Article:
As a weather bomb tormented Berlin and threw the Special Olympics World Summer Games in turmoil, the indoor athletes on the bowling alleys, dressage rink and swimming pool continued to lead the way and claiming five more medal for New Zealand.
Tenpin bowlers Kristie Sharp and Shanae Dean were the first to pick up their second medal of the games in the women’s singles, after earlier winning bronze medal in the Teams competition.
Sharp from Porirua added a silver in her division, while Dean from Counties won another bronze at Berlin’s Bowling World Complex.
The Special Olympics World Summer Games are the largest inclusive sports event in the world, where 7000 athletes with an intellectual disability from 190 countries compete across 26 sports.
Sharp had taken the tough route after a stellar performance in her grading games earlier in the week, where she bowled five consecutive strikes for a record score of 185.
Coach Raewyn Judson had been left scratching her head how her pupil was going to cope against other top bowlers, but the athlete from the Mana club showed that the score was far from a fluke, when she recorded 173, 165 and 135 in her three frames in front of parents Pauline and John from Porirua.
The score left Sharp in second behind Swedish bowler Lisa Nordstroem Green who was a whopping 121 points ahead of the rest of the field but the New Zealander was well clear of Canada’s Rachel Peers in third.
Shanae Dean was slightly disappointed with her opening frame of 112, but recovered two solid scores of 121 to take bronze behind Amy Bouwmeester from the Netherlands and Malta’s Natasha Bianci.
In the equestrian competition, gelding Archie has quickly become Chelsea Thorn’s new best friend after the pair managed to earn the Auckland rider a silver medal in the Working Trail discipline.
It was Thorn’s second medal in two days after earning a bronze in equitation a day earlier.
“Archie was a challenging ride but nice to ride,” said Thorn.
The 35-year-old had only met her new ride the day before the first competition but the 21-year-old mount proved to be a good fit for the Papakura rider.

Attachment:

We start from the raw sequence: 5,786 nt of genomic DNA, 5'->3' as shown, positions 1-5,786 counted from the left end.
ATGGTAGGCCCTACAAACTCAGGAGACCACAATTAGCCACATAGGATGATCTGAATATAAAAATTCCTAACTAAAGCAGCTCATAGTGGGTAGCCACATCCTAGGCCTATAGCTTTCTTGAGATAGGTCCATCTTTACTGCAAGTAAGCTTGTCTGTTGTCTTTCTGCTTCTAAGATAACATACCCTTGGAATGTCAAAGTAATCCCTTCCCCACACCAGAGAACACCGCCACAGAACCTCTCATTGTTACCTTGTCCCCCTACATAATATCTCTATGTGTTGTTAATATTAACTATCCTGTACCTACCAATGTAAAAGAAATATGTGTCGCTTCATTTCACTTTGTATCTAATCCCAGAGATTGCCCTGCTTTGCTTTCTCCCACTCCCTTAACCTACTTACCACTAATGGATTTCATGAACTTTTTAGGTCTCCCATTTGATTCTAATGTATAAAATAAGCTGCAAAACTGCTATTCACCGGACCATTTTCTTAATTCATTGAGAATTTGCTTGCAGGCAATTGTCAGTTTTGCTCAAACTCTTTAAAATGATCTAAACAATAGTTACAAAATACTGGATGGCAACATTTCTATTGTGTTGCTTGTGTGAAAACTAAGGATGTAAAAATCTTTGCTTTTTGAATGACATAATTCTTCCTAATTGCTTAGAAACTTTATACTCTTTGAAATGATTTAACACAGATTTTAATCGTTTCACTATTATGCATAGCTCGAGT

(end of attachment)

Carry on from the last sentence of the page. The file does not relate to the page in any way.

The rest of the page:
“He taught me to be soft and ask gently. He is a nice horse,” said Thorn, who like the tenpin bowlers, will have to wait a day to collect her medal at their ceremony.
In the swimming pool Manawatu’s Jesse Williams also picked up his second medal in the 50m freestyle.
Williams had earlier won bronze in the 4x25m relay and on Friday became a double medallist with another personal best of 36.26sec, which was desperately close to the silver placing.
The penultimate day of competition saw most outdoor events cancelled, but Wellington’s Matthew Di Leva was clearly used to the wet conditions by claiming a silver in the long jump, before the rest of the events were postponed to Saturday.
Di Leva said he was extremely pleased and proud to have won a medal for New Zealand, only 8cm behind winner Zainulabdeen Al Kafaji from Iraq.
“I jumped with power and I got a medal. I jumped 1.85m,” said the likeable athlete from Newtown, who flats with three friends and works at the local supermarket.
Di Leva is the youngest of five boys and has enjoyed strong support from his siblings, especially brother Chris who was his first coach.
“I am very proud of my achievements and so will my mum,” said Di Leva, who is also a hip-hop artist and performs around the Wellington region.
New Zealand now has 25 medals in total with one day of competition left. After continuous heavy rain for nearly 24 hours, organisers are now scrambling to finish the remaining programme on the final day of competition before the closing ceremony at the Brandenburg Gate on Monday morning NZT